What has been the most surprising thing you have found about social media?
There is a perception that finance is boring and that it’s best kept private versus publically discussing it. But there’s a huge community doing just that in social media – discussing their personal financial goals and achievements. No matter where you come from, personal financial knowledge is the practical stuff that people are seeking out. With financial literacy becoming more of a focus, we want to make sure that Bankrate is at the forefront of the social conversation.
What have your biggest challenges with social media been both internally and externally?
Internally, our challenge is always going back and connecting the dots – who are our followers; who are the visitors on the site, and who downloads our apps? Where is the overlap and the opportunity to expand our audience across platforms? We are looking to build greater social integration internally to better understand who our visitors are and what they’re trying to accomplish at Bankrate. Making these connections and leveraging this data will help inform our content to provide a more personalized experience. Social is helping our brand awareness and reach; it’s a work in progress with many opportunities and room to grow. Internally, we are pushing for technology and integration.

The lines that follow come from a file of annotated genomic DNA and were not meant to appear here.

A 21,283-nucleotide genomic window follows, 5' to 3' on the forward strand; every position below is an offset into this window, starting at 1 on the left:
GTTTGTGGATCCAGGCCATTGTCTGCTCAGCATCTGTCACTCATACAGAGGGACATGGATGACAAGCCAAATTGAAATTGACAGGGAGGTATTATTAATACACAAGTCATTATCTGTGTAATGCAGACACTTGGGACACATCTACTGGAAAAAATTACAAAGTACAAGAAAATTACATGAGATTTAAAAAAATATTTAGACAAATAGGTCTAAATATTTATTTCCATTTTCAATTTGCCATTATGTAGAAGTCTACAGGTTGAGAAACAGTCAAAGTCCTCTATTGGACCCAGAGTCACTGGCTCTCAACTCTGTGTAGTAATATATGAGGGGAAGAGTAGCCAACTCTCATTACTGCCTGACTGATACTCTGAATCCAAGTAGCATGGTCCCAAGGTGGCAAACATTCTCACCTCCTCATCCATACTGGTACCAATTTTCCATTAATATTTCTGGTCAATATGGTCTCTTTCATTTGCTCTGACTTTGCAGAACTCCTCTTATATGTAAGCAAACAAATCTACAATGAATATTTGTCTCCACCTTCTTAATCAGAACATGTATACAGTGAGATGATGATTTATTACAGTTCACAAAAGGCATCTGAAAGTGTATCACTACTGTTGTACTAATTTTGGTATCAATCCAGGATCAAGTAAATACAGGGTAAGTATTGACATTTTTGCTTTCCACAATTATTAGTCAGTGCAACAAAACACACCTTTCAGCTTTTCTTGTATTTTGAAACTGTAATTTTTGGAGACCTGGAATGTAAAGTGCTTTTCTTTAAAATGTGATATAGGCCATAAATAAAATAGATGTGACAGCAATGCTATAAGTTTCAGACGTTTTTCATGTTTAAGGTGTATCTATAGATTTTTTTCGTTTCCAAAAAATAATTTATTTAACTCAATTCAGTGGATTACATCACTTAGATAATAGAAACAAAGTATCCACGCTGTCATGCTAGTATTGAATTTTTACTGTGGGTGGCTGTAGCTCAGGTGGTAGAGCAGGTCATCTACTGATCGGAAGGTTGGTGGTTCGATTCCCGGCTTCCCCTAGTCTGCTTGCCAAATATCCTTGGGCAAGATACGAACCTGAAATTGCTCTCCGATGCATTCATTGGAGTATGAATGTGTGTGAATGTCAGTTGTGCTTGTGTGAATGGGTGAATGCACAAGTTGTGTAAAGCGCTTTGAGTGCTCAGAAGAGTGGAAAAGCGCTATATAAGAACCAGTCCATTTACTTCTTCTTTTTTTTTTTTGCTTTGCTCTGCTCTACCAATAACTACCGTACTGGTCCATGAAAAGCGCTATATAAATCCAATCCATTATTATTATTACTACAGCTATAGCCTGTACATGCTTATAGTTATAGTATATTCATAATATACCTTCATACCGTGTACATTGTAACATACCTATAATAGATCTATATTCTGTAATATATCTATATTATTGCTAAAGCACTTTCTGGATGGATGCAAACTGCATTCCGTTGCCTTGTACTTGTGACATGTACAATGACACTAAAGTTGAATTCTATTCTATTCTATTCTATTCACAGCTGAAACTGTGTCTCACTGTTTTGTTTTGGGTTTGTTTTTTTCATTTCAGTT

Externally, we are striving to have the best delivery of our offering. At the end of the day, we need to understand what content is resonating with users — driving traffic, engagement and returning users. This is what we are starting to dive into with SocialFlow. Our editorial team puts so much effort into developing content that it makes sense for us to understand how it resonates in social and beyond. With this data, we are challenging ourselves to improve our content so readers are more inclined to share it and engage with it.
You talked about the challenges connecting the dots, i.e. understanding your followers and how they’re connecting with Bankrate on social, and understanding what content is resonating with them. How do you overcome these challenges?
A lot of our challenges involve relying on social network data and third-party data. This is where SocialFlow comes into play. We are tracking our content with labels to understand which topics are resonating with our audience. One of the things I like about this technology is that I can see the total engagement per post or per topic. Since some topics are higher volume, boiling data down to averages per post enables apples-to-apples comparisons across topic types. Visibility into what people want to read about enables us to focus on developing more of that engaging content.